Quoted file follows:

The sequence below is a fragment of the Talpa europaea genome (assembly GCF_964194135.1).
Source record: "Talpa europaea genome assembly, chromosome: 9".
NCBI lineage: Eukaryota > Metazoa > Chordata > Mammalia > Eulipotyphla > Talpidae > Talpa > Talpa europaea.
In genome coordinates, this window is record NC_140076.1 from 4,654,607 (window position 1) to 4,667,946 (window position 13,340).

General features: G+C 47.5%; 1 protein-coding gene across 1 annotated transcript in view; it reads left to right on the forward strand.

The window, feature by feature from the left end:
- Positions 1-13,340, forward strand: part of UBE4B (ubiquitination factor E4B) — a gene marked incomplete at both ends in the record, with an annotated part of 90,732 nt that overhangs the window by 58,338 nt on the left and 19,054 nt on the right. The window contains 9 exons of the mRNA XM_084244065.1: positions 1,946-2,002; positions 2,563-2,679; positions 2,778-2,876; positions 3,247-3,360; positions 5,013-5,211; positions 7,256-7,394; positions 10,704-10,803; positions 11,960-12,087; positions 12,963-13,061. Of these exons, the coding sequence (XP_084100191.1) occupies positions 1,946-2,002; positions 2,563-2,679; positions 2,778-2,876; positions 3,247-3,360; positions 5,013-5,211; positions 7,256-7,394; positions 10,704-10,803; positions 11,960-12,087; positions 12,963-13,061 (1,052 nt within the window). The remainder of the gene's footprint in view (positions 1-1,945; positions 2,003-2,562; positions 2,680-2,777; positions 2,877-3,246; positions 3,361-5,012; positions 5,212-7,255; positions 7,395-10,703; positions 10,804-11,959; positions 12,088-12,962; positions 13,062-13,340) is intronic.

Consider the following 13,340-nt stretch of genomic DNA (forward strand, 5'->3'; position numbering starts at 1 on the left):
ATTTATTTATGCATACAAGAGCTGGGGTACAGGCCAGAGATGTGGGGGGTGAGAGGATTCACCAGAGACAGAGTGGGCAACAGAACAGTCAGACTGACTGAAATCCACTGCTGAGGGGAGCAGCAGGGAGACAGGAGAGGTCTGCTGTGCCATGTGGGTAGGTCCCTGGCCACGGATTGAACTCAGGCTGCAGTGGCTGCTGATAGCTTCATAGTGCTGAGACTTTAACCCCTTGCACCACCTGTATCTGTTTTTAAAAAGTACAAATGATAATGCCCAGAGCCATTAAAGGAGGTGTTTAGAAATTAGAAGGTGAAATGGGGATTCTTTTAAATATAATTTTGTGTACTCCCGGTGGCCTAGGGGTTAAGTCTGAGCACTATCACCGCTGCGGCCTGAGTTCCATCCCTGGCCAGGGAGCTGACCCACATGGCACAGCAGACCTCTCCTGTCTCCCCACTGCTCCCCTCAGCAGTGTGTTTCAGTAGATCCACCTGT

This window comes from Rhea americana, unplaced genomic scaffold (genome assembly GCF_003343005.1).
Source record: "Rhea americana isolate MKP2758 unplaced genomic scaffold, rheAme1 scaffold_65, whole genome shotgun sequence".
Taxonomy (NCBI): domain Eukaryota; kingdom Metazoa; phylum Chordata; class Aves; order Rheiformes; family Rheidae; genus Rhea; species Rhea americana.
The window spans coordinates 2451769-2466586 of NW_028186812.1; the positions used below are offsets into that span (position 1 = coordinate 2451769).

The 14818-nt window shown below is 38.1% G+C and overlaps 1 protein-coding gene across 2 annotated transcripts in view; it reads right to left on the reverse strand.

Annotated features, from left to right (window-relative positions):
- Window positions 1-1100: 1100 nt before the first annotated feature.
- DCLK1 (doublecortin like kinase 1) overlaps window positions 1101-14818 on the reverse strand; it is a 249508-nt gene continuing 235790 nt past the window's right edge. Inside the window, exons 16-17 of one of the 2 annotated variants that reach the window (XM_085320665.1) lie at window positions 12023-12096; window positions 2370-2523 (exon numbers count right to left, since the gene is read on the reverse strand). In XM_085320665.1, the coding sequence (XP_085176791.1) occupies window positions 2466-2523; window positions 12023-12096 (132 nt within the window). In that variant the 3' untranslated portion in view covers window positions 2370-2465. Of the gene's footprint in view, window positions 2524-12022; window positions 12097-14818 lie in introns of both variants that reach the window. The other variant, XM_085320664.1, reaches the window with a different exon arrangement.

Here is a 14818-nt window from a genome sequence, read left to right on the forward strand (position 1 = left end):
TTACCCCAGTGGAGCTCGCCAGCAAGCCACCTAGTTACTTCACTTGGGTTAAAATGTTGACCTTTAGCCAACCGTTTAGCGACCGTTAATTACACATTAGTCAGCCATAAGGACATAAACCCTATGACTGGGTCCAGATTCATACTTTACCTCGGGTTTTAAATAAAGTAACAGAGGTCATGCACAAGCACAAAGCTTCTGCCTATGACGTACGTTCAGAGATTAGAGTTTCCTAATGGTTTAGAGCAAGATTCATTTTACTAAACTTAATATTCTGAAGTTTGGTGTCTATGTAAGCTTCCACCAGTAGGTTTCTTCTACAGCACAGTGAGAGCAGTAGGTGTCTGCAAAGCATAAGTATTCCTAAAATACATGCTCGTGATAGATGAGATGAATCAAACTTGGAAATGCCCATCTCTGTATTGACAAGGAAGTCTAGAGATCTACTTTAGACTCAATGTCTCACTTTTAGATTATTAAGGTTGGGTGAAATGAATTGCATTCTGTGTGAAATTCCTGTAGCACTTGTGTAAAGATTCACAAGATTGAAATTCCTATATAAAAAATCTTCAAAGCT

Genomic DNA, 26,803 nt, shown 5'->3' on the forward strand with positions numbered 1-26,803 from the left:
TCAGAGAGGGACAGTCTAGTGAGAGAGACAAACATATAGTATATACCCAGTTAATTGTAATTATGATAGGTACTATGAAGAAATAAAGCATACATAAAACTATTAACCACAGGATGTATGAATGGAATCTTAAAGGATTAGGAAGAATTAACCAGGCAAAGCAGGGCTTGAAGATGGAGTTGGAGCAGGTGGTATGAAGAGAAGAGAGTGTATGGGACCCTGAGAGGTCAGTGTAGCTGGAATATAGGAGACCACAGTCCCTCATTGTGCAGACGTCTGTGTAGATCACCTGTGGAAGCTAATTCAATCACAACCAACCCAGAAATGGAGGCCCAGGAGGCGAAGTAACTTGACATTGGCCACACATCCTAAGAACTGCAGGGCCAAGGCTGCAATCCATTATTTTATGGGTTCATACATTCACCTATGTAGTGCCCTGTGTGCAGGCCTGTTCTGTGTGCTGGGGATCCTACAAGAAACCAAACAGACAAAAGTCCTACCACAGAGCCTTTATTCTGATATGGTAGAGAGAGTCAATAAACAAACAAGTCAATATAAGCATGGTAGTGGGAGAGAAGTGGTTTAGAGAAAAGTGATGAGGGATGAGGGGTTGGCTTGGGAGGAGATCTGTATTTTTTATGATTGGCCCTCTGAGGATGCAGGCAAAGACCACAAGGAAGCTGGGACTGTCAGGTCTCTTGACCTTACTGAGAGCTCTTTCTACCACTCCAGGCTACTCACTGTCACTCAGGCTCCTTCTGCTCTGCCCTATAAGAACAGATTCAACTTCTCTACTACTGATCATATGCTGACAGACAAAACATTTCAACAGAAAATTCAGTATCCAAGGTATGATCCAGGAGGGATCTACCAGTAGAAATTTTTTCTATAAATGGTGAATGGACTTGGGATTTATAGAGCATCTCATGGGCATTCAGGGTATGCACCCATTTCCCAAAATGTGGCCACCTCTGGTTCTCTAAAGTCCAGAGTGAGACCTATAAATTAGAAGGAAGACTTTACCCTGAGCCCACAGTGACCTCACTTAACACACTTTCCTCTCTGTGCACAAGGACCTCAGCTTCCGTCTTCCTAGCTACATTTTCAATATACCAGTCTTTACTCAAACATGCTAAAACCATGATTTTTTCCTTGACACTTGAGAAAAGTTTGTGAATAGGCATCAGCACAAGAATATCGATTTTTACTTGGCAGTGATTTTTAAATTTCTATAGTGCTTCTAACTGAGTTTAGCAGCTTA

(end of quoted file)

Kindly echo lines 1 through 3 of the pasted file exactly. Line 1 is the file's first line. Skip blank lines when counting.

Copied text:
The sequence below is a fragment of the Talpa europaea genome (assembly GCF_964194135.1).
Source record: "Talpa europaea genome assembly, chromosome: 9".
NCBI lineage: Eukaryota > Metazoa > Chordata > Mammalia > Eulipotyphla > Talpidae > Talpa > Talpa europaea.